- Feminist and Human Rights Struggles in Peru: Decolonizing Transitional Justice by Pascha Bueno-Hansen
In this thoughtful book, Pascha Bueno-Hansen brings intersectionality and de-colonial feminist theories and methods to bear on the practice of human rights and transitional justice. Using Peru's Truth and Reconciliation Commission (PTRC) from 2001 to 2003 and its public hearings as the focus of her analysis, Bueno-Hansen argues that just as it was insufficient to "add women and stir" to the development [End Page 769] agenda, neither is it sufficient to add a gendered or cultural veneer to transitional justice. Indeed, rather than deploying gender as a synonym for women, or assuming culture matters only when transitional justice practitioners encounter an ethnic or racial "Other," her argument is that we take seriously both the gendered and cultural assumptions upon which human rights and transitional justice are founded and practiced. While steeped in her deep knowledge of Peru, Bueno-Hansen offers insights that will be of wide applicability.
The book is framed by two theoretical approaches. The first draws on Kimberlé Crenshaw's influential concept of intersectionality to account for various axes of oppression and their impact on those who inhabit the crucibles. Bueno-Hansen adds decolonial feminisms to her analytical tool kit to study the ways that colonial relations of exploitation and domination function and persist to the present day. As she states, "Combining an intersectional analytic sensibility with decolonial feminisms enables us to theorize more fully the Latin American and specifically Peruvian context. As a result, this examination historically situates gender-based violence, the reasoning that sustains it, and its ongoing impunity as related to the legacy of colonialism in Peru."1 By combining these two frameworks, Bueno-Hansen demonstrates the need to account for historically entrenched forms of discrimination that may escape the violation-centric and temporally bound tendencies of both human rights and transitional justice. To these lenses, she adds a feminist commitment to exposing the myopic effects of binary variables and the grids of intelligibility they construct. Moving through a classic series of binaries—private and public, criminal and political, and ordinary and extraordinary violence—Bueno-Hansen illustrates how these binaries flatten the complexity of human experience, and construct blind spots and inadvertent silences. With a keen eye to those moments in which the surplus of human subjectivity and experience exceed the limits of binary oppositions, she provides theorists and practitioners of transitional justice with suggestions for decolonizing their questions and their methods.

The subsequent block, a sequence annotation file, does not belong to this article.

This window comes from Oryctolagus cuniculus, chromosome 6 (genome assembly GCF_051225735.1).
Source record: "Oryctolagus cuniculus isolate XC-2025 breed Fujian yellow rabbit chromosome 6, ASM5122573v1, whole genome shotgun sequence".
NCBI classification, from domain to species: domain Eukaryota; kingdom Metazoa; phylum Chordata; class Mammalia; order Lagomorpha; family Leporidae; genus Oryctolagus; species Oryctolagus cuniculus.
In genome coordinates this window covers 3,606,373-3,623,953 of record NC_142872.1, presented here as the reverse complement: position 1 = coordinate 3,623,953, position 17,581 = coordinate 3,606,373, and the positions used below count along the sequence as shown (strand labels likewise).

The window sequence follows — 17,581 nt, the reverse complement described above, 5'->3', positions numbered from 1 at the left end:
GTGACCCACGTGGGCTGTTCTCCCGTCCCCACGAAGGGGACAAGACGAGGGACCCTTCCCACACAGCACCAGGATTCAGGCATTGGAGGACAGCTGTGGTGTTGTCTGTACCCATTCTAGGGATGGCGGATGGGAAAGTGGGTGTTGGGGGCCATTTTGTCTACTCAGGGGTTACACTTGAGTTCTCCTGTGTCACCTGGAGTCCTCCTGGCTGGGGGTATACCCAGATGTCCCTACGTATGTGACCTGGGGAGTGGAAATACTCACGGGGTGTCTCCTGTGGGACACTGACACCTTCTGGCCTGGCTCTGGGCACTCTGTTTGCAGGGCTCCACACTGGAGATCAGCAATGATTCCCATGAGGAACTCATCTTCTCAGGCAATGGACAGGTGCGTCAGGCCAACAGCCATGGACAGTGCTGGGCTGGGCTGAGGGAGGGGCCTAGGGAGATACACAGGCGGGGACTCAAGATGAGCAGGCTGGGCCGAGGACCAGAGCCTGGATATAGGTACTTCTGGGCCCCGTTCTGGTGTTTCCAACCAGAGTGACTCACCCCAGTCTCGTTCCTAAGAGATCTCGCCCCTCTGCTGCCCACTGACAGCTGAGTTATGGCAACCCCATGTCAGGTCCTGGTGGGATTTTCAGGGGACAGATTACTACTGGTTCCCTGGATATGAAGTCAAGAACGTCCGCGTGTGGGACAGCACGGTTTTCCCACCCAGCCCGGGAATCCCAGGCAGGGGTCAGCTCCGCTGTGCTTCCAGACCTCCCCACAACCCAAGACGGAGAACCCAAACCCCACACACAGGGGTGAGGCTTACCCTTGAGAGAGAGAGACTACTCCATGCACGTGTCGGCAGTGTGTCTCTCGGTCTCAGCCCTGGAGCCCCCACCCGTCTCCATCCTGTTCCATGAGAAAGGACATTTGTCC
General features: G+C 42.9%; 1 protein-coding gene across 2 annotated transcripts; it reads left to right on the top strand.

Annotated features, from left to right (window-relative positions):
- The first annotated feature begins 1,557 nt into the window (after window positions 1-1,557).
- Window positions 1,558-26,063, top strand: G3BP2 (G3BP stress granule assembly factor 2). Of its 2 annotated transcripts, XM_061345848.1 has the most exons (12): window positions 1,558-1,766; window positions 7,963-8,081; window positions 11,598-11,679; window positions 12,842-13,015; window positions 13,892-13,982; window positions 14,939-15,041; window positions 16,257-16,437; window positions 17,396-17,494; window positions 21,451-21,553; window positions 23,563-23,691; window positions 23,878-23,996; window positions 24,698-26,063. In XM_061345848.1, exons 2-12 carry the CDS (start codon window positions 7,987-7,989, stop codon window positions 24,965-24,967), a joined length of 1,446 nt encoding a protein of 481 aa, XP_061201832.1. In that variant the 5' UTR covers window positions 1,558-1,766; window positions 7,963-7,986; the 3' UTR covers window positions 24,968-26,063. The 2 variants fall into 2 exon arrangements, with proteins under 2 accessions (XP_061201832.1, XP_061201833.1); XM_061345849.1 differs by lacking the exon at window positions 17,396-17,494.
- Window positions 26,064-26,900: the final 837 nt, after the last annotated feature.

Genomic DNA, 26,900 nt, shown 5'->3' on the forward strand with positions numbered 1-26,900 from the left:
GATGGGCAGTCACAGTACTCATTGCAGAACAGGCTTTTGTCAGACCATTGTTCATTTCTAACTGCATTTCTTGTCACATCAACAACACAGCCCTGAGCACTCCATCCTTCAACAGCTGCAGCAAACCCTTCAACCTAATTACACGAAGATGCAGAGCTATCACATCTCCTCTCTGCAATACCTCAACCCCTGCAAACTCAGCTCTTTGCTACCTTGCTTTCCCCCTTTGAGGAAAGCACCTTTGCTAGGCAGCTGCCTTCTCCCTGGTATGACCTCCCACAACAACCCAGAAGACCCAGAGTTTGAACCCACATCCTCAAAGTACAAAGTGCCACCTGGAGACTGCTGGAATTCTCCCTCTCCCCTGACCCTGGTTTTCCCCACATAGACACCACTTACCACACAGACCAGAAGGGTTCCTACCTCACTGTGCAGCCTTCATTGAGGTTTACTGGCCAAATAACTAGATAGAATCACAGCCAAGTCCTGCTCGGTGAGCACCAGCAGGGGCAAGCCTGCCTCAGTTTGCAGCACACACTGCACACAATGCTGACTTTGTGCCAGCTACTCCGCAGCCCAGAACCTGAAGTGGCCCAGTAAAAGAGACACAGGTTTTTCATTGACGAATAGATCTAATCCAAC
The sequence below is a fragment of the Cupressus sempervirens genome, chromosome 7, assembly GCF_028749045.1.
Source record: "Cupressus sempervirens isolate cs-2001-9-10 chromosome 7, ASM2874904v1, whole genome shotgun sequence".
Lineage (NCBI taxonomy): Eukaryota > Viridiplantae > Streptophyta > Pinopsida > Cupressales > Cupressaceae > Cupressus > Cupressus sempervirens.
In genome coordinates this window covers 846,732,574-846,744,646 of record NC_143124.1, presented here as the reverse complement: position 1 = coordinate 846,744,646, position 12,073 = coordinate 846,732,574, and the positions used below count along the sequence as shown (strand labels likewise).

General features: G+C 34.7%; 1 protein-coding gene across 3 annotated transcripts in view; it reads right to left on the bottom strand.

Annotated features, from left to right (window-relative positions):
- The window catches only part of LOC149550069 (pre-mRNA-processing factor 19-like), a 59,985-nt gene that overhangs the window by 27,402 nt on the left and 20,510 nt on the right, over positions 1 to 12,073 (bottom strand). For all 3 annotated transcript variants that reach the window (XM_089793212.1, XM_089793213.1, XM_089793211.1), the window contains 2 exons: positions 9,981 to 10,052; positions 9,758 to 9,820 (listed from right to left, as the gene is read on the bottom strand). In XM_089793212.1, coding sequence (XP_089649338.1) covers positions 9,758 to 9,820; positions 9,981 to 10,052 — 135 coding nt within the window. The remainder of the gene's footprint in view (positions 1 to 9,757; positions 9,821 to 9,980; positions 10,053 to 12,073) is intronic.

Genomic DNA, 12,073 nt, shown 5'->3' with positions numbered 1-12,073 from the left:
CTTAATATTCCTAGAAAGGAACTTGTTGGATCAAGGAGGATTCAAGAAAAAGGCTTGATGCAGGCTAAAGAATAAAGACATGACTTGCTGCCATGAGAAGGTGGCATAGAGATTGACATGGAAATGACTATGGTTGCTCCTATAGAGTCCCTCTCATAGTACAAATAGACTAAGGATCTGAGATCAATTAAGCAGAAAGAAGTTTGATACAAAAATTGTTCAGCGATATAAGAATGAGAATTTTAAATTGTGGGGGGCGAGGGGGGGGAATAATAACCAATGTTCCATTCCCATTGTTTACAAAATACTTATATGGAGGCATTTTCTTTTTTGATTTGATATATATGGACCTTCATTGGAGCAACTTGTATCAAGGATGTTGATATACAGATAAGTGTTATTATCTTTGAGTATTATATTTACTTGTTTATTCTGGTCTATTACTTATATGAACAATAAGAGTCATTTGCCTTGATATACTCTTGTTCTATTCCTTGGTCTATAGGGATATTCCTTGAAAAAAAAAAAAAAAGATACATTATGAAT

Her first chapter offers a genealogy of the human rights and feminist movements in Peru, noting that both movements inadvertently marginalized precisely that group of Peruvians who bore the brunt of the original process of colonization, as well as the imposition of interventions and methodologies that replicate historical patterns of domination and exclusion: Quechua-speakers in general, and Andean women peasants (campesinas) in particular. For the human rights organizations, the focus was on human rights violations in general rather than gender-based violence per se. In turn, the largely urban-based feminist organizations were focused on a broader agenda of women's rights, and conflict-related gender-based violence was not a top priority. Thus the violence targeting campesinas as ethnically-marked Andean women was deprioritized by both movements, to the lethal detriment of those women situated at the crossroads of multiple vectors of oppression. Bueno-Hansen makes an important point when she notes the sources of authority marshaled by the human rights movement at times placed it at odds with the feminist [End Page 770] organizations. Progressive sectors of the Catholic and Evangelical churches had contributed to human rights activism and lent their considerable moral authority to advocacy efforts. For the feminist organizations however, the churches' progressive agenda did not extend to the sphere of sexual and reproductive rights, resulting in an ongoing source of tension carried through into Peru's transitional justice process.
That process formally began with the interim government of Valentín Paniagua, who assumed the presidency after disgraced president Alberto Fujimori fled the...